How to Sand Metal (Get Rid of Metal Rust and Paint)

Knowing how to sand metal can be useful. Usually, people sand metal to get rid of an old and unwanted color from that metal or to remove any scratches.

Sanding will give the metal a smooth look and it will also make the surface even. To do that, you can either use an electric sander or sand the metal manually. We have explained how to do both. Check it out.

Can You Sand Metal?

Yes, you can sand metal. You can sand metal to get rid of old paint, metal scratches, or metal rust. Sanding metal doesn’t take a lot of effort if you have the right tools.

You can sand a lot of materials, but can you sand metal? Let's see.

Most of the time you have to sand metal before re-painting it. The metal needs to have a smooth surface before it can get painted. Another big reason why you should sand metal is to get rid of metal rust.

Metal rust can cause different problems to the metal itself. The more you leave the surface rusted the harder it will be for you to get rid of it. If you leave the rust long enough then you won’t be able to re-use the same metal. That’s why sanding a metal is important. 

Related Read — Best Sanders For Metal

Tools Needed To Sand Metal: 

  • Different Grip Sandpapers
  • Electric Sander
  • Sanding Blocks
  • Protection Gears.

You can use different tools while sanding, but the most used one and the best one is the electric sander. You can use different things to sand a metal such as the classic sanding blocks or manually sanding it with sanding paper [more on that later] but I highly recommend you to use electric sanders.

Explaining Sandpaper Grit Numbers For Metal Sanding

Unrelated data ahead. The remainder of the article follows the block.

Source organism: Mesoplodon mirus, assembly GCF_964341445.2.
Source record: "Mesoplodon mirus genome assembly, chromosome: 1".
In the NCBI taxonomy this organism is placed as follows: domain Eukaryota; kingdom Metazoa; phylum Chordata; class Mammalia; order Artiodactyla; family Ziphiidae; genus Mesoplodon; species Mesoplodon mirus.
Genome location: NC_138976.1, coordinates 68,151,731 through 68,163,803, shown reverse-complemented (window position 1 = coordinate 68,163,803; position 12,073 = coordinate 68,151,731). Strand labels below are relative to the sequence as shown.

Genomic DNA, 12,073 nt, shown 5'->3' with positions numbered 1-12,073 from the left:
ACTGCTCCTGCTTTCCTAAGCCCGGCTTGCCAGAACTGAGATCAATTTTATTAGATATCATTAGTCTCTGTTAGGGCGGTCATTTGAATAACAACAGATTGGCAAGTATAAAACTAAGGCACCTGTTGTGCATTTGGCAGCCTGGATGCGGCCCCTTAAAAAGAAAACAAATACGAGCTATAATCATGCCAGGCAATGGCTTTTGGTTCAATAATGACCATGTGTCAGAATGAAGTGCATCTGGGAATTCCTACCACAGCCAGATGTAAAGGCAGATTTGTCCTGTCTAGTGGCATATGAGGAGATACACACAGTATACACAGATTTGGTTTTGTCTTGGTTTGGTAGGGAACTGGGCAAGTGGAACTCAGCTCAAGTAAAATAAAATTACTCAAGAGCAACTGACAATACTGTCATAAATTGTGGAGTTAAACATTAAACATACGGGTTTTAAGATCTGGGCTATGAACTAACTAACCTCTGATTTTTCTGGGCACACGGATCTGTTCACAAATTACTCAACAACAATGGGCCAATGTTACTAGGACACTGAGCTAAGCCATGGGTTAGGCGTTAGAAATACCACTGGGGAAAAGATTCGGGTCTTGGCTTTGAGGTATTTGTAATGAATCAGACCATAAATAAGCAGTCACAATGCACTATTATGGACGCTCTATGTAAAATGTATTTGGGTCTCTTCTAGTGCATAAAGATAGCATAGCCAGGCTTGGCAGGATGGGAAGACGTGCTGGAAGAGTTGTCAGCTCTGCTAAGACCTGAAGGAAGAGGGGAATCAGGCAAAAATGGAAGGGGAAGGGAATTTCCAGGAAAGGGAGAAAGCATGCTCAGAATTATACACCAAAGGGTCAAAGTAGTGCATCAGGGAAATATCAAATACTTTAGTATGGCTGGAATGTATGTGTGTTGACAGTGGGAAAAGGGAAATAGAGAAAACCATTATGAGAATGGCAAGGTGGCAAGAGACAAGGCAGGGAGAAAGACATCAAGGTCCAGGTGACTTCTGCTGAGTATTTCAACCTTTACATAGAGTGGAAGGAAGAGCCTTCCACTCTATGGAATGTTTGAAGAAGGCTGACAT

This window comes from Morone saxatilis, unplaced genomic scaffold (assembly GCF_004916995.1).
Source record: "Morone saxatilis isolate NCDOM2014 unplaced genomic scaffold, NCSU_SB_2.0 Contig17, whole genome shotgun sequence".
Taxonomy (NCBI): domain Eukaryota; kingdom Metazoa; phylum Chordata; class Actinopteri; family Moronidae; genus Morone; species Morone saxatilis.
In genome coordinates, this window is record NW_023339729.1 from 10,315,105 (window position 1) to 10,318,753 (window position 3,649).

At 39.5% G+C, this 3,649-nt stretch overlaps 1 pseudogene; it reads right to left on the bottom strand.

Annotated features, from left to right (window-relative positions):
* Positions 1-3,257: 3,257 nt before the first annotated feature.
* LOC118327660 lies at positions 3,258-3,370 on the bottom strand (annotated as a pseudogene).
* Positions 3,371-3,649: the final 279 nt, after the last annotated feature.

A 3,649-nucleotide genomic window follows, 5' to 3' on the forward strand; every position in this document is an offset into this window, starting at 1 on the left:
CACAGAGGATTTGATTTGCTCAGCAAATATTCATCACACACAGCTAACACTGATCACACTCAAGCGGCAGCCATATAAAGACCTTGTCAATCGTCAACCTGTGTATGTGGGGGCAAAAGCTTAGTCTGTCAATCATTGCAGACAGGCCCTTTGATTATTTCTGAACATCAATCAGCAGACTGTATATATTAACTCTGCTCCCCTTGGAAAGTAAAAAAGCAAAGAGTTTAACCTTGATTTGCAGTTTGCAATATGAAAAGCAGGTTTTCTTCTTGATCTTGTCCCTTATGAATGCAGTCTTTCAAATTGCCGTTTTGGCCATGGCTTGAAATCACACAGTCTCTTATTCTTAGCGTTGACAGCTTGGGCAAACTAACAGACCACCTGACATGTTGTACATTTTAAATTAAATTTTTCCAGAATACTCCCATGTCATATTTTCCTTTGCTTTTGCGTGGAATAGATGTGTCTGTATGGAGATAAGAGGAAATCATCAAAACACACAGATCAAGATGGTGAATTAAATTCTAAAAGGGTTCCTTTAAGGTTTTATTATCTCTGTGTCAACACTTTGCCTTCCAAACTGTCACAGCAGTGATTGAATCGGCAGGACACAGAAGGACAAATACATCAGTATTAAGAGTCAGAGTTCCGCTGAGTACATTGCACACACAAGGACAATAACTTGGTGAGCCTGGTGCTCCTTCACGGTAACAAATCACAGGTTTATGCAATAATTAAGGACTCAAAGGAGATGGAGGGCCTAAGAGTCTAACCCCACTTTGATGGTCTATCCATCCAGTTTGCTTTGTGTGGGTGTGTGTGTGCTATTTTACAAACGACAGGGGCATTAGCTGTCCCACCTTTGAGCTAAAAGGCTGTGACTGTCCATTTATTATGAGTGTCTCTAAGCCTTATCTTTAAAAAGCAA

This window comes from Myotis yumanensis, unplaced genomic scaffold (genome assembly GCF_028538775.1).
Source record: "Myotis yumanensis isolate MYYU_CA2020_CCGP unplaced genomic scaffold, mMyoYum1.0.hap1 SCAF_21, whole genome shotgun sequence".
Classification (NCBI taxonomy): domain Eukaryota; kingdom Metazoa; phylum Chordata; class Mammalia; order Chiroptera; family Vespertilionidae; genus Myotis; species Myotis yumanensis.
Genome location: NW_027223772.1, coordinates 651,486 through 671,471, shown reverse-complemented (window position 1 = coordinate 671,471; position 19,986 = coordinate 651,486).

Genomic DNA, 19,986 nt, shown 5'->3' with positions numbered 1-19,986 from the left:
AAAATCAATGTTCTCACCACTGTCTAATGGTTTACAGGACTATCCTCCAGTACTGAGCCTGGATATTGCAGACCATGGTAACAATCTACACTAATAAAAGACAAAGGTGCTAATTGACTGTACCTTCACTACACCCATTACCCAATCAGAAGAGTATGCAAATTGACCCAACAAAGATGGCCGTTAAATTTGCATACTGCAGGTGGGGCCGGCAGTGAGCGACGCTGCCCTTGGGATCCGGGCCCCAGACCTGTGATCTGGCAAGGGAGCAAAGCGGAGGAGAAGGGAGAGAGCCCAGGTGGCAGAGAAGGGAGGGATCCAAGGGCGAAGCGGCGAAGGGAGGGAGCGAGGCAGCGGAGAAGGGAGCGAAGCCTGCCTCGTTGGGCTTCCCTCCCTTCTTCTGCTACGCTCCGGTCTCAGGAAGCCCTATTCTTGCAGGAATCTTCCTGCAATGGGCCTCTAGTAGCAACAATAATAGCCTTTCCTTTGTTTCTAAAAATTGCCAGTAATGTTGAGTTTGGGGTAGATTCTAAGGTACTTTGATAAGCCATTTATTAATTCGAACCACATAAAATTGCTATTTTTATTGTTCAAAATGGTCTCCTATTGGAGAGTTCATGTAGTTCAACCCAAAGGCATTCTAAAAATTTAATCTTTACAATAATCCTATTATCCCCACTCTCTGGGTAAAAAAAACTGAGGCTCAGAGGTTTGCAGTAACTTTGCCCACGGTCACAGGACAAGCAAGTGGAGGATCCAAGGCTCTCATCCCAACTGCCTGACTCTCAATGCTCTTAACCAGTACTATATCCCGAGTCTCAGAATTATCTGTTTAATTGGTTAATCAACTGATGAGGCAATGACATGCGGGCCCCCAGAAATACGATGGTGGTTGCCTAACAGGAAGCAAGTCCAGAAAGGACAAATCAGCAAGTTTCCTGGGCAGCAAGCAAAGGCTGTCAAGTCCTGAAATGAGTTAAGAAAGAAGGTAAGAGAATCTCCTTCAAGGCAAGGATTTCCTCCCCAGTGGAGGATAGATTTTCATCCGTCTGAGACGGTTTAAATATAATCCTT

In this article, we have mentioned sandpapers/disks a lot. You can also see that each sandpaper has its own grit number. So, how do you know what sandpaper you need to sand metal?

  • Very Rusty Metal: 60-80-grit Sandpaper
  • Rusty Metal: 80-100-grit Sandpaper
  • To Smooth a Metal: 180-grit Sandpaper
  • Before Applying Metal Sealer: 200-grit Sandpaper

Just remember the higher the number of the grit the smoother that sandpaper is. So, using sandpapers between 35 and 100-grit means that it will remove all the top layers and unwanted material. But, you will have to be careful with these sandpapers because they can weaken the metal if you sand too hard. 

The 100-180 grit sandpapers are used to smooth the surface. You need to use these types of sandpaper only after you got rid of all the rust from the metal. Usually, these types of sandpapers are used before applying the metal seal. 

How to Sand Metal With an Electric Sander?

Here’s the guide on how to sand metal with a sander. The process can be different if you are using a different type of sander. For this example, I have used a random orbital sander.